In theory, the prisons would be just as concerned with inmate health as the citizens advocating for them are. However, that is often not the case in prisons and jails around the country. “As public institutions funded by taxpayers, at bare minimum [the] information should be transparent and accessible, especially in light of the public health risk of spreading COVID-19, but that’s not how the jails or prisons are designed to operate,” Froelich says, highlighting the issues that advocates face when dealing with the prison and jail systems in the United States.
To combat overcrowding in prisons and jails, many are resorting to strategies usually reserved for punishment.
“We are very concerned that instead of releasing people, as they should, that they are resorting to isolation and solitary confinement, which is torture,” Froelich says. “It’s not only violating constitutional rights to keep people locked up during this pandemic, it’s morally wrong,” says Froelich.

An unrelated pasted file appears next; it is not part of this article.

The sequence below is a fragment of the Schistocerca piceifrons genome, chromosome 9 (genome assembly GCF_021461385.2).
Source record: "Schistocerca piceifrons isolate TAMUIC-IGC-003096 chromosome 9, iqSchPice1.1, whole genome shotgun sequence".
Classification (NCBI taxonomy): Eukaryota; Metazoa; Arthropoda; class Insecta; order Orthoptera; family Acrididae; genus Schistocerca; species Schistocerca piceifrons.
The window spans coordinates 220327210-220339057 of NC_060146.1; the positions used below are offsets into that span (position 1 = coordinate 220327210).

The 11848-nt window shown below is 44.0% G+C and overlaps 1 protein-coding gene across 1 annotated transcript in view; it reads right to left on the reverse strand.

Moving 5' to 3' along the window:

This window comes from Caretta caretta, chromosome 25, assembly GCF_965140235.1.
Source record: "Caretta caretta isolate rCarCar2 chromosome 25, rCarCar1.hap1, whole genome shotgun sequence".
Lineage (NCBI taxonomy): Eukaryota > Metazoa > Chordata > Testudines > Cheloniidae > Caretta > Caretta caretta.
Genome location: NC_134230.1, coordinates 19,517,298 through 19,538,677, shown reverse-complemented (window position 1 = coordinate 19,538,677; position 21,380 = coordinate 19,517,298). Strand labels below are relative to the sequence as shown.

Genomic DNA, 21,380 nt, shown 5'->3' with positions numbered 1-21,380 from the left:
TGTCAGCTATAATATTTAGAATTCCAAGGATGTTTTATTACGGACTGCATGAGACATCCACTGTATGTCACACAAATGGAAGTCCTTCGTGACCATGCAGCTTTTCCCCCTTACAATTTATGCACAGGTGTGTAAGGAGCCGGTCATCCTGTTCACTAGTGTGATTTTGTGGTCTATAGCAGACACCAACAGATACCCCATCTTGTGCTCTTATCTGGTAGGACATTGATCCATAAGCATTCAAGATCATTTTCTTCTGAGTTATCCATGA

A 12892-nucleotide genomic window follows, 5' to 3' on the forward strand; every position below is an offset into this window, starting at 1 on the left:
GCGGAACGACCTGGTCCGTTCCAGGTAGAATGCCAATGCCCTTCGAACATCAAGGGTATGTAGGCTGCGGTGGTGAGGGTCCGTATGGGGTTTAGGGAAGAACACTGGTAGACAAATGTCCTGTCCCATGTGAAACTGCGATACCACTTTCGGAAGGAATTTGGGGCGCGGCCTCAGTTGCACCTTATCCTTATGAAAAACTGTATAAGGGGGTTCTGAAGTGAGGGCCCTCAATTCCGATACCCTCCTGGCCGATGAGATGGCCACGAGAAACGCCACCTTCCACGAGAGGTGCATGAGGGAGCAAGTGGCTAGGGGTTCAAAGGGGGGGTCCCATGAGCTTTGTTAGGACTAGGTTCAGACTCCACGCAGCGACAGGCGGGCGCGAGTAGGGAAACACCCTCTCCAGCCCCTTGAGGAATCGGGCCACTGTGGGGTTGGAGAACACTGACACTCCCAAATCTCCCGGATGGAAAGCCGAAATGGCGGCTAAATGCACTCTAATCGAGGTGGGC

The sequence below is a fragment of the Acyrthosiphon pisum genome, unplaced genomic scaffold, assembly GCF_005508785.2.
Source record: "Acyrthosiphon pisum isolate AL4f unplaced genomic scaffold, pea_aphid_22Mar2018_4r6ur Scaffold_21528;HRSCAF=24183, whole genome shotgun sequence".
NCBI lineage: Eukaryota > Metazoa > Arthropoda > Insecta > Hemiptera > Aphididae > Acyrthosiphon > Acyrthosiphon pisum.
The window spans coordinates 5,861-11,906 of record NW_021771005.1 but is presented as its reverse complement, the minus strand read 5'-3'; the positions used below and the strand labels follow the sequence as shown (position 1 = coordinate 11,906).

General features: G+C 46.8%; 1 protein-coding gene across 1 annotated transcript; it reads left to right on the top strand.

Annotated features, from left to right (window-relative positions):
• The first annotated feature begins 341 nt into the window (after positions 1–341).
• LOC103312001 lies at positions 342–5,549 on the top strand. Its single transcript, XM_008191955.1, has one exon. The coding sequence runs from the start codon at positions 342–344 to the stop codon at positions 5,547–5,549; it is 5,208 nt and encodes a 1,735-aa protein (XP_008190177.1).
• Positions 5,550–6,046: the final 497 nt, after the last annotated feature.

Facing increased pressure from those in in the throes of the virus in more rural areas that have to be transferred to urban cities to seek healthcare, hospitals around the country are worried that an overwhelmed healthcare system could result in unnecessary deaths. In many cases, those at particular risk of contracting the illness are those unable to social distance—putting prison and jail populations high on the list of those likely to contract the illness in the coming weeks. With healthcare systems preoccupied at the moment, it leaves many wondering whether inmates will get the care that they need if and when they need it.
Many people in the United States face jail or prison time for nonviolent crimes from parole and probation violations to those in jail without conviction simply because they can’t afford bail, leading to overcrowded facilities and little budget to assure safety and health is a priority. Decarceration, in this case, could do more than reduce the problem of overcrowded prisons—it could save the lives of those who might not have needed to be there in the first place.